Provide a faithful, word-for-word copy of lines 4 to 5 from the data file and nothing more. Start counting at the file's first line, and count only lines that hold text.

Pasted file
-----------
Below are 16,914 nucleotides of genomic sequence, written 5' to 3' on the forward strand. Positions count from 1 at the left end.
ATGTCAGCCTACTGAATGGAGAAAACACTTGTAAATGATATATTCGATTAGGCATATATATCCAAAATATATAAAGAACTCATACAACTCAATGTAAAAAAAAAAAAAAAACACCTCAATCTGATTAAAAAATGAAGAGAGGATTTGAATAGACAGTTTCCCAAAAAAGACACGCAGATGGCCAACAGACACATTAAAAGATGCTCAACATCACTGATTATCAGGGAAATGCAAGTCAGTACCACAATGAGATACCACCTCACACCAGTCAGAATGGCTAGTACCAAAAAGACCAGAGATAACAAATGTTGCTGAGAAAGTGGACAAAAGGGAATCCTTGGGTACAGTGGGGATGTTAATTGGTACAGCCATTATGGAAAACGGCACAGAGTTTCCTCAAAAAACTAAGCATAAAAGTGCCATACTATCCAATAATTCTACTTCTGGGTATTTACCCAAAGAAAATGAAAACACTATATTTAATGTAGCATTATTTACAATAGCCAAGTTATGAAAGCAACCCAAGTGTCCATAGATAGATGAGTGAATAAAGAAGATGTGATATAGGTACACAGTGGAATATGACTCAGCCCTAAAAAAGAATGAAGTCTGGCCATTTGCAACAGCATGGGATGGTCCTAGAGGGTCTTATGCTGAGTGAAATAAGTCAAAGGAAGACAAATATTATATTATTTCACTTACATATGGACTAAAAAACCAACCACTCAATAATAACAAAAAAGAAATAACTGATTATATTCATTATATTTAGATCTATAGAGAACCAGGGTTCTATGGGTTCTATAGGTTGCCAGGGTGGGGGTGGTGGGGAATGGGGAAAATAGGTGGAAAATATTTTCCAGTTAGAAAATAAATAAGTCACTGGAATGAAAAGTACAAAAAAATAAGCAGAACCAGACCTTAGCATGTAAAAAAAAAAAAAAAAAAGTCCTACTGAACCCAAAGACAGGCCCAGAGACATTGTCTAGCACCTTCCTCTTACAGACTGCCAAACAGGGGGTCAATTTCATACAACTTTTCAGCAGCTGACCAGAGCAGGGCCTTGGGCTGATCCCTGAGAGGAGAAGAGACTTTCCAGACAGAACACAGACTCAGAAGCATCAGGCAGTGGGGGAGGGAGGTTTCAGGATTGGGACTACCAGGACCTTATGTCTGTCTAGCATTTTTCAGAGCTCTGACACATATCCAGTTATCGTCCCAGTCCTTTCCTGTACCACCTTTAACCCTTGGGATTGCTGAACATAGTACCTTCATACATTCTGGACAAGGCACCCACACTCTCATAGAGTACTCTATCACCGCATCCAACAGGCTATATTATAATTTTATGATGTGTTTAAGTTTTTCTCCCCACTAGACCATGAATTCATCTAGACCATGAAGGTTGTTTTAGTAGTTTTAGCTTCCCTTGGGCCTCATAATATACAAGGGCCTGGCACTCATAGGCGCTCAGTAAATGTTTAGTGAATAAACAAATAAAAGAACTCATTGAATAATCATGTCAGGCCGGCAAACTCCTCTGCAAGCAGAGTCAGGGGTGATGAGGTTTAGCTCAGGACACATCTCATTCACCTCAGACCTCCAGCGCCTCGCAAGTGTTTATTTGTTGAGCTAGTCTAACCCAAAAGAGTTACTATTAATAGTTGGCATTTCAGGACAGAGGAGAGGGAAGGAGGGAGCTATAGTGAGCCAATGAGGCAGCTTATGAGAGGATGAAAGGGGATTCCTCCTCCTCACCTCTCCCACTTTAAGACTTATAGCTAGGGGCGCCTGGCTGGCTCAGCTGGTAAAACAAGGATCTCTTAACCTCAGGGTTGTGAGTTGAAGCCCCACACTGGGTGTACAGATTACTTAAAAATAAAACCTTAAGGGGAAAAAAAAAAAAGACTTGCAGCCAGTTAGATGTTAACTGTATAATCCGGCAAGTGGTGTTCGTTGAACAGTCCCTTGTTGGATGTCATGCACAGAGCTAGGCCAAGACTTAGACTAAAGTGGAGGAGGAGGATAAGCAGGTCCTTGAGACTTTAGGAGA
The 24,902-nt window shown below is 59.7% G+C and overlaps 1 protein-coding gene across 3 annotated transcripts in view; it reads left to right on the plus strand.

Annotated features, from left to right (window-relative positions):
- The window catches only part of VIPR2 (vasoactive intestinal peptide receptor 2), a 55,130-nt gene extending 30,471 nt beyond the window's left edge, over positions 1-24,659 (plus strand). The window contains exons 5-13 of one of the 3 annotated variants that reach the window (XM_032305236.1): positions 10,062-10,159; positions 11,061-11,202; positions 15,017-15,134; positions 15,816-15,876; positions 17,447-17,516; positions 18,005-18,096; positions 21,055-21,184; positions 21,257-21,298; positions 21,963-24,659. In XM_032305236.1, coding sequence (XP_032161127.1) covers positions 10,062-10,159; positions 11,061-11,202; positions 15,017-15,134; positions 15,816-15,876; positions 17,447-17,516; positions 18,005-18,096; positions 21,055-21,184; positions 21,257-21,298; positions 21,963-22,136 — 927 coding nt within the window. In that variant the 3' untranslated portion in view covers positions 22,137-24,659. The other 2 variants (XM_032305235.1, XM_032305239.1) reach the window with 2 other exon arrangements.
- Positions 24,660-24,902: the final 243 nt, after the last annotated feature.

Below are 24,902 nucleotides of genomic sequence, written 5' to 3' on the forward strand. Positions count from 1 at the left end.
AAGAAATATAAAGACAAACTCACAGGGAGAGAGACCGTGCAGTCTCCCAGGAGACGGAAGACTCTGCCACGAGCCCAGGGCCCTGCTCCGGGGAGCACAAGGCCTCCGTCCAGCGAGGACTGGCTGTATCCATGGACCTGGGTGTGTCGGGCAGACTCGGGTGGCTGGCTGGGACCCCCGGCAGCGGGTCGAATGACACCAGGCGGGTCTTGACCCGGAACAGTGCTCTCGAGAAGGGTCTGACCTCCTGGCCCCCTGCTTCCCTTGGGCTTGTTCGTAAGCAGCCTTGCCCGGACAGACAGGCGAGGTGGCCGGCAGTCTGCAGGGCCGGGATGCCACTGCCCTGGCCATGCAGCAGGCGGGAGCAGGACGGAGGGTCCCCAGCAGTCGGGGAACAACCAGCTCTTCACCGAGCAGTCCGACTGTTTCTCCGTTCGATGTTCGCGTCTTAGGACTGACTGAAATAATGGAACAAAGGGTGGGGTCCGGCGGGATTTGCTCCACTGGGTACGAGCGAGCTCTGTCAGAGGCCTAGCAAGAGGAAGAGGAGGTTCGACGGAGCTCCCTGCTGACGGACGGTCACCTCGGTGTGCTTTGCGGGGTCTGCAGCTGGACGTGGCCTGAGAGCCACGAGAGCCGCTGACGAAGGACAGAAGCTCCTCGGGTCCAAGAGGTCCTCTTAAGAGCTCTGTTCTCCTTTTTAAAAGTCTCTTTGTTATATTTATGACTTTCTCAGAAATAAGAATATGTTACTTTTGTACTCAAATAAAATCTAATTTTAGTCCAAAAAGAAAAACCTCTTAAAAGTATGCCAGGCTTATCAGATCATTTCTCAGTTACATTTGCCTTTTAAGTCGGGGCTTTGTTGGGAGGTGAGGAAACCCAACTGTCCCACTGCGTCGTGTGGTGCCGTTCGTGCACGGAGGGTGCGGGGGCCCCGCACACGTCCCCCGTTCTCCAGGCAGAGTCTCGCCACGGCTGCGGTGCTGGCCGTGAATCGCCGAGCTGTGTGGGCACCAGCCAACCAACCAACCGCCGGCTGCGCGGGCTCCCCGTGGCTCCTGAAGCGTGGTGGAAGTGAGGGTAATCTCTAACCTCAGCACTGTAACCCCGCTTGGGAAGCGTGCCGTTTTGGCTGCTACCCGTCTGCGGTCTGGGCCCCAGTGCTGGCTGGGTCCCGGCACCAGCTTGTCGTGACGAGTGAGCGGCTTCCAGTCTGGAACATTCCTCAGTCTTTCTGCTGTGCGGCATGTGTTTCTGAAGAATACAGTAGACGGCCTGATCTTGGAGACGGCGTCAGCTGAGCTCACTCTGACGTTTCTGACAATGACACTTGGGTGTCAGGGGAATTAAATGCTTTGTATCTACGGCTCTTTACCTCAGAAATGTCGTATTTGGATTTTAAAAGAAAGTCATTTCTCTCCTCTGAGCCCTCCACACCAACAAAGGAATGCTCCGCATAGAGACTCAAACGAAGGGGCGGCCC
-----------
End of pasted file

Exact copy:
Annotated features, from left to right (window-relative positions):
- The window catches only part of VIPR2 (vasoactive intestinal peptide receptor 2), a 55,130-nt gene extending 30,471 nt beyond the window's left edge, over positions 1-24,659 (plus strand). The window contains exons 5-13 of one of the 3 annotated variants that reach the window (XM_032305236.1): positions 10,062-10,159; positions 11,061-11,202; positions 15,017-15,134; positions 15,816-15,876; positions 17,447-17,516; positions 18,005-18,096; positions 21,055-21,184; positions 21,257-21,298; positions 21,963-24,659. In XM_032305236.1, coding sequence (XP_032161127.1) covers positions 10,062-10,159; positions 11,061-11,202; positions 15,017-15,134; positions 15,816-15,876; positions 17,447-17,516; positions 18,005-18,096; positions 21,055-21,184; positions 21,257-21,298; positions 21,963-22,136 — 927 coding nt within the window. In that variant the 3' untranslated portion in view covers positions 22,137-24,659. The other 2 variants (XM_032305235.1, XM_032305239.1) reach the window with 2 other exon arrangements.